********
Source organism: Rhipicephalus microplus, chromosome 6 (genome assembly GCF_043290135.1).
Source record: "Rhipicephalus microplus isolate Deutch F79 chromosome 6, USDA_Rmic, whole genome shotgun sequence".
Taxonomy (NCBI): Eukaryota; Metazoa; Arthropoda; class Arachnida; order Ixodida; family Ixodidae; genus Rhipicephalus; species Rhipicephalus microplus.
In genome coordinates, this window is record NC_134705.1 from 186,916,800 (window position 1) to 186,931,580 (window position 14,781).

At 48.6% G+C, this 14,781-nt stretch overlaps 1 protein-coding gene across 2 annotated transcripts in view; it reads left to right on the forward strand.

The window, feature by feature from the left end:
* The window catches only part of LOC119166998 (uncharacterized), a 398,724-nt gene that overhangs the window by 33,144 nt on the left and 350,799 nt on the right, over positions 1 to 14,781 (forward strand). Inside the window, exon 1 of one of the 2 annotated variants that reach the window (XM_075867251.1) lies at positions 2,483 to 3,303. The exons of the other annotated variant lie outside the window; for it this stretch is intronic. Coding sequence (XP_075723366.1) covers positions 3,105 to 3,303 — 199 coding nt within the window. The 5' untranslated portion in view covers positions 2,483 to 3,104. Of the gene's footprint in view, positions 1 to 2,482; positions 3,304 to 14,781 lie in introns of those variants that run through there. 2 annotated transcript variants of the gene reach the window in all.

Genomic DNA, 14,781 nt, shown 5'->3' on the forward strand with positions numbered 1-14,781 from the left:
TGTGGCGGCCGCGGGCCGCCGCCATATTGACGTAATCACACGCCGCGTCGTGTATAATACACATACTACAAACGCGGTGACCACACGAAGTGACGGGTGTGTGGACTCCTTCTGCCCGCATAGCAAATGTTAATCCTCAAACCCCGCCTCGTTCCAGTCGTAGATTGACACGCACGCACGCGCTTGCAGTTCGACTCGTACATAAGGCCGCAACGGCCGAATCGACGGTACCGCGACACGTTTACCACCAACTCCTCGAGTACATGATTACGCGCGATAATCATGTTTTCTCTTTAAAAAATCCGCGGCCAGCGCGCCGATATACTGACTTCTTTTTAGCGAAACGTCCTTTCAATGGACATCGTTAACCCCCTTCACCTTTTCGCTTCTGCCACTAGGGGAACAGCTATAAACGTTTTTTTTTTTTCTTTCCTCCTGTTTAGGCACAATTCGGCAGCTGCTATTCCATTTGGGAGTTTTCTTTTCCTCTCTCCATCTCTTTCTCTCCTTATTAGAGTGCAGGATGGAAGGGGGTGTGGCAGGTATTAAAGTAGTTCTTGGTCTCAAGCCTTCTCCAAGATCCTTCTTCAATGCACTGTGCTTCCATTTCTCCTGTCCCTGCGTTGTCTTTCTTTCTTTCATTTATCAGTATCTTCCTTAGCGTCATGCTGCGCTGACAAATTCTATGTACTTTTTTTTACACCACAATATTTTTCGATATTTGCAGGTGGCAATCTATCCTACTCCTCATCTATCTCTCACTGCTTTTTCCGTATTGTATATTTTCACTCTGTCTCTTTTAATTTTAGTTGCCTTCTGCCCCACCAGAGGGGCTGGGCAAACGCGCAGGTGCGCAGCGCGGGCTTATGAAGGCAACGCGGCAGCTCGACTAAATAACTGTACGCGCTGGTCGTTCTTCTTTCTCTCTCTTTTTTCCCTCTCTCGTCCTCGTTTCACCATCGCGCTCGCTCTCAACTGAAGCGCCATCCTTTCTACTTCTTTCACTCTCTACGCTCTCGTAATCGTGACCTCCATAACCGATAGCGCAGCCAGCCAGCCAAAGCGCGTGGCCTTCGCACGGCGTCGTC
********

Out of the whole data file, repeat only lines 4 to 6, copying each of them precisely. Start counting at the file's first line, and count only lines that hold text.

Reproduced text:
In genome coordinates, this window is record NC_134705.1 from 186,916,800 (window position 1) to 186,931,580 (window position 14,781).

At 48.6% G+C, this 14,781-nt stretch overlaps 1 protein-coding gene across 2 annotated transcripts in view; it reads left to right on the forward strand.

The window, feature by feature from the left end: